As the year draws to a close, we take a look back at a few of the victories and challenges for religious liberty during the past 12 months and look forward to greater respect and protection for religious liberty in 2012.
HHS “Preventive Service” Mandate
In August, the Department of Health and Human Services (HHS) issued a rule that forces nearly all private health care plans to include coverage for certain contraceptives and surgical sterilization. The mandate’s threat to religious freedom has already caused a stir in the nation’s capital and motivated a lawsuit by a religious college affected by the rule.
Same-Sex Marriage and Charitable Services
Religious adoption and foster care agencies who object to placing children with same-sex couples are under increasing pressure to violate their beliefs or get out of the social welfare business. This year Catholic Charities in Illinois joined the growing list of religious charities that have opted to stop providing adoption or foster care services rather than violate their religious and moral convictions.
Freedom of Conscience for Pharmacy Owner
After fighting an extensive legal battle asking the state to respect their religious objections to providing Plan B, an abortifacient drug, two pro-life pharmacy owners in Illinois finally found religious liberty protection this year. A state court concluded that requiring the pharmacy owners to provide the emergency contraceptive violates both state and federal laws.
Religious Freedom on Public Campuses
One issue is whether religious student organizations at public universities should be free to select members and leaders who agree with the religious beliefs of the organizations. Just this month, for example, the Alliance Defense Fund sought Supreme Court review for two Christian student organizations that were denied official recognition by San Diego State University because the organizations wished to require members and/or leaders to agree with the religious beliefs of the organizations.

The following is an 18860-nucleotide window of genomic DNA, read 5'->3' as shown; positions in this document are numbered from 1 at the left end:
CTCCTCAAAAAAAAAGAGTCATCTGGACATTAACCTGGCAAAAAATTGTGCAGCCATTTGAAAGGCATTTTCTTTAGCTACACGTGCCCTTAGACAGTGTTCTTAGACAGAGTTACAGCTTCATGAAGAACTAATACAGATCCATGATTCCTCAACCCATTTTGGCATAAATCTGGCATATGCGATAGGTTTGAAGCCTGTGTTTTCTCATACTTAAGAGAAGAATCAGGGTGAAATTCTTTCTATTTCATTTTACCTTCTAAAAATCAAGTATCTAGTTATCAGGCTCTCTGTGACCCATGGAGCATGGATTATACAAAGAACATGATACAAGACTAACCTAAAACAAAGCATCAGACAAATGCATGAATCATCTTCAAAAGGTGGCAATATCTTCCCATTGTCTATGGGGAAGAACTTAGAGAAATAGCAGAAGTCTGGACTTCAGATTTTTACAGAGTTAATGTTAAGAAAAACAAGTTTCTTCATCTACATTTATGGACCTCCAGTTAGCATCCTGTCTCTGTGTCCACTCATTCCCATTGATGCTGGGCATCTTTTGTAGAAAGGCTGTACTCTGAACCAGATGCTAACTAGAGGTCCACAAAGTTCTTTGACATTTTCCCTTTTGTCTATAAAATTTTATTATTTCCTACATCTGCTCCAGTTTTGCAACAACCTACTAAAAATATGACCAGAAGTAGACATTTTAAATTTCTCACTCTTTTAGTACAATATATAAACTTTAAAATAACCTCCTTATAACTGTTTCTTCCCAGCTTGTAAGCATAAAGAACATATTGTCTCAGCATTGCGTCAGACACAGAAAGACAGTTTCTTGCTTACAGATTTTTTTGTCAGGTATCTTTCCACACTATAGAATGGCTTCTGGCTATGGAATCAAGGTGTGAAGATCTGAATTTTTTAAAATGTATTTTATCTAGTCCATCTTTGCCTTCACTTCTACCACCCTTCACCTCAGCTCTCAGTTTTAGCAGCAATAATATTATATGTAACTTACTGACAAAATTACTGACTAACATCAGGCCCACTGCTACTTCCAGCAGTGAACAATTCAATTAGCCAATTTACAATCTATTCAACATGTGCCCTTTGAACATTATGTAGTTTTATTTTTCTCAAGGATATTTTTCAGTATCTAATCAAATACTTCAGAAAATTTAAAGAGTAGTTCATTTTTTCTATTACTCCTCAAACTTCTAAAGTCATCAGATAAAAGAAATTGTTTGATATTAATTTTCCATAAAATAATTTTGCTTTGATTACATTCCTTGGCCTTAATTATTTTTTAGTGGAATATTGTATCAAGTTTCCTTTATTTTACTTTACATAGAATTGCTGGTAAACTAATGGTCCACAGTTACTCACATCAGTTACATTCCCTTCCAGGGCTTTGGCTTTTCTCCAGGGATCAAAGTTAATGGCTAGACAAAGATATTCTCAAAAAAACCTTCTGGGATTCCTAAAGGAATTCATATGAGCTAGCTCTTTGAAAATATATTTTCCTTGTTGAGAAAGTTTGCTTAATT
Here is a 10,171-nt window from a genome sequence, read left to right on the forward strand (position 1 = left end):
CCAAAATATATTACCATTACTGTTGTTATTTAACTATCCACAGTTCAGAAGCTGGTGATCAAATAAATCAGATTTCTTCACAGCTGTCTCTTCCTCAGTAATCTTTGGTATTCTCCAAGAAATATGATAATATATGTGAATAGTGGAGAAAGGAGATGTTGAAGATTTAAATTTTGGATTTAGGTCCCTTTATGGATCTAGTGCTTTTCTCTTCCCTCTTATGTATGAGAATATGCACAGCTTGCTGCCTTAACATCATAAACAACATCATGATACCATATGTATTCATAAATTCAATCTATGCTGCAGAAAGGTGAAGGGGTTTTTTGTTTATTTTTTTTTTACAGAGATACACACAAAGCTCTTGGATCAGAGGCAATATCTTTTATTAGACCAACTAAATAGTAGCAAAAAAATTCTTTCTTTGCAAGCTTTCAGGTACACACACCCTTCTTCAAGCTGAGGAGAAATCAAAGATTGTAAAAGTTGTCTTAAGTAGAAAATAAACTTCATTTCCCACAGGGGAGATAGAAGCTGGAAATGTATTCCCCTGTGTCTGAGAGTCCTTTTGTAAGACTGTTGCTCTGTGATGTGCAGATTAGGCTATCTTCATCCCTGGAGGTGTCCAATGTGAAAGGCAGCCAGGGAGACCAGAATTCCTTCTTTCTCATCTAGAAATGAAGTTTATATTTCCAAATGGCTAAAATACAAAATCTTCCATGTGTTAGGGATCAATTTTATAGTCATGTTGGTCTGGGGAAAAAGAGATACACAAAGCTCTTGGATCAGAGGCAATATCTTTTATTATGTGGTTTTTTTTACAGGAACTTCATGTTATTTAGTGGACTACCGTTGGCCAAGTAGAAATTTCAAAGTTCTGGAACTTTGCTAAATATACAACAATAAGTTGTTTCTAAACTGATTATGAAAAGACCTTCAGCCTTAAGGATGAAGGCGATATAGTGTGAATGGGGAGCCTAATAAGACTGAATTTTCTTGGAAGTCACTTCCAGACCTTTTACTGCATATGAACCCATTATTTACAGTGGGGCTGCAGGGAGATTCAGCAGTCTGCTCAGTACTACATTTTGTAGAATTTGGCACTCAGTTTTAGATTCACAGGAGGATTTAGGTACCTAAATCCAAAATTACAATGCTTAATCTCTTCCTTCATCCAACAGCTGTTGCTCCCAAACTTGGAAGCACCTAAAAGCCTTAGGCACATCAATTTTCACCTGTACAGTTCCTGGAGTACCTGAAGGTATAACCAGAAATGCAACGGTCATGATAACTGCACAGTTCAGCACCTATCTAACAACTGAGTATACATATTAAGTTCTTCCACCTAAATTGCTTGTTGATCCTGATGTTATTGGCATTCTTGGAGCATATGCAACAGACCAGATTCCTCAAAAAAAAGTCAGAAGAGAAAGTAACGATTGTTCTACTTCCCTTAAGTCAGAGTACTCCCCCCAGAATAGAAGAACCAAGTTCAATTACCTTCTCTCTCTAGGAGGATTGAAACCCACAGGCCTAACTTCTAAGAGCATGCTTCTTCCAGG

Religious Staffing by Religious Institutions
The freedom to select staff on a religious basis is, for many religious institutions, an essential tool for maintaining religious integrity and identity. Earlier this year, the U.S. Supreme Court heard oral arguments in Hosanna-Tabor Evangelical Lutheran Church and School v. EEOC, a case described as involving “the extent to which the government can control a church’s selection of religious leaders.” In another case, the Court denied review of a federal appeals court decision that extended federal protections for religious staffing to a Christian humanitarian organization and did not limit those protections to traditional houses of worship.
Prayer at Veterans Cemeteries
In October, veterans’ groups in Houston, Texas, achieved an important victory for religious freedom. Several groups, represented by the Texas-based Liberty Institute, secured a consent decree that, according to the Liberty Institute, requires “the U.S. Department of Veterans Affairs (VA) to stop banning prayer and the word ‘God’ at national cemeteries.”
Rising to the Challenge: New Initiatives to Defend Religious Freedom
While challenges to religious freedom are on the rise, so is the defense of religious freedom. This year, several new initiatives were launched to protect religious freedom and the expression of religious beliefs in the public square. These include:
- congressional briefings on religious freedom sponsored by the Institutional Religious Freedom Alliance and the Becket Fund
- the Marriage Anti-Defamation Alliance
- the American Religious Freedom Program by the Ethics and Public Policy Center
- the Ad Hoc Committee for Religious Liberty by the United States Conference of Catholic Bishops
- and more
To stay up-to-date on many of these and other religious liberty issues in the new year, subscribe to the DeVos Center’s weekly newsletter, Culture Watch.
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